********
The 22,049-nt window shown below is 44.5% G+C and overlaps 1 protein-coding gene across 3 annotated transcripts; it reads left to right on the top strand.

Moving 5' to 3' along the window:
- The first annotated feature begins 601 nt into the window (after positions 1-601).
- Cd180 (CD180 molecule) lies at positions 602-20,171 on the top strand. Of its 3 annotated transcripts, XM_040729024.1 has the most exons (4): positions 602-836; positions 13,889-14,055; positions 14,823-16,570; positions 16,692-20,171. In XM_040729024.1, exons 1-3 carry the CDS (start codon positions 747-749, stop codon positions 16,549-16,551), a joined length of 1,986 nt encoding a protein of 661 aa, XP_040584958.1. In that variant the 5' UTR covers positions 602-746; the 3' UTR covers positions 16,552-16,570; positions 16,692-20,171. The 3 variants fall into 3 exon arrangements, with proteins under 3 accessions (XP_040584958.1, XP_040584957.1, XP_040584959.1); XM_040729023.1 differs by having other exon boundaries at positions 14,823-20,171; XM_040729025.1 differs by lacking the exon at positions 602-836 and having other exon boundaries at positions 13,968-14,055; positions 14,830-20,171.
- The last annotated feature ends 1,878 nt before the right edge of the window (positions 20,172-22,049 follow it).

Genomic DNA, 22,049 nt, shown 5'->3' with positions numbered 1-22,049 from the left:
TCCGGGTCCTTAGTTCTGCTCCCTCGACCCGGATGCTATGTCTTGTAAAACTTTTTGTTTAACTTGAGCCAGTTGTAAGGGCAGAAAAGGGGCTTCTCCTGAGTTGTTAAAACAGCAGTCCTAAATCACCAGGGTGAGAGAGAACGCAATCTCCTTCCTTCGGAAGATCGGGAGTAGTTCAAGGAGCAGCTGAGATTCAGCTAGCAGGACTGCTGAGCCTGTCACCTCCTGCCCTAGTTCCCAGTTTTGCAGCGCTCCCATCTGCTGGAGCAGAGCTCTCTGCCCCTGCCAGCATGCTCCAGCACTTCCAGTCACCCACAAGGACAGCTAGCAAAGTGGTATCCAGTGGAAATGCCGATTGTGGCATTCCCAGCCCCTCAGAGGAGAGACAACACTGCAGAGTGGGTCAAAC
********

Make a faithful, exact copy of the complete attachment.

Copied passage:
The 22,049-nt window shown below is 44.5% G+C and overlaps 1 protein-coding gene across 3 annotated transcripts; it reads left to right on the top strand.

Moving 5' to 3' along the window:
- The first annotated feature begins 601 nt into the window (after positions 1-601).
- Cd180 (CD180 molecule) lies at positions 602-20,171 on the top strand. Of its 3 annotated transcripts, XM_040729024.1 has the most exons (4): positions 602-836; positions 13,889-14,055; positions 14,823-16,570; positions 16,692-20,171. In XM_040729024.1, exons 1-3 carry the CDS (start codon positions 747-749, stop codon positions 16,549-16,551), a joined length of 1,986 nt encoding a protein of 661 aa, XP_040584958.1. In that variant the 5' UTR covers positions 602-746; the 3' UTR covers positions 16,552-16,570; positions 16,692-20,171. The 3 variants fall into 3 exon arrangements, with proteins under 3 accessions (XP_040584958.1, XP_040584957.1, XP_040584959.1); XM_040729023.1 differs by having other exon boundaries at positions 14,823-20,171; XM_040729025.1 differs by lacking the exon at positions 602-836 and having other exon boundaries at positions 13,968-14,055; positions 14,830-20,171.
- The last annotated feature ends 1,878 nt before the right edge of the window (positions 20,172-22,049 follow it).

Genomic DNA, 22,049 nt, shown 5'->3' with positions numbered 1-22,049 from the left:
TCCGGGTCCTTAGTTCTGCTCCCTCGACCCGGATGCTATGTCTTGTAAAACTTTTTGTTTAACTTGAGCCAGTTGTAAGGGCAGAAAAGGGGCTTCTCCTGAGTTGTTAAAACAGCAGTCCTAAATCACCAGGGTGAGAGAGAACGCAATCTCCTTCCTTCGGAAGATCGGGAGTAGTTCAAGGAGCAGCTGAGATTCAGCTAGCAGGACTGCTGAGCCTGTCACCTCCTGCCCTAGTTCCCAGTTTTGCAGCGCTCCCATCTGCTGGAGCAGAGCTCTCTGCCCCTGCCAGCATGCTCCAGCACTTCCAGTCACCCACAAGGACAGCTAGCAAAGTGGTATCCAGTGGAAATGCCGATTGTGGCATTCCCAGCCCCTCAGAGGAGAGACAACACTGCAGAGTGGGTCAAAC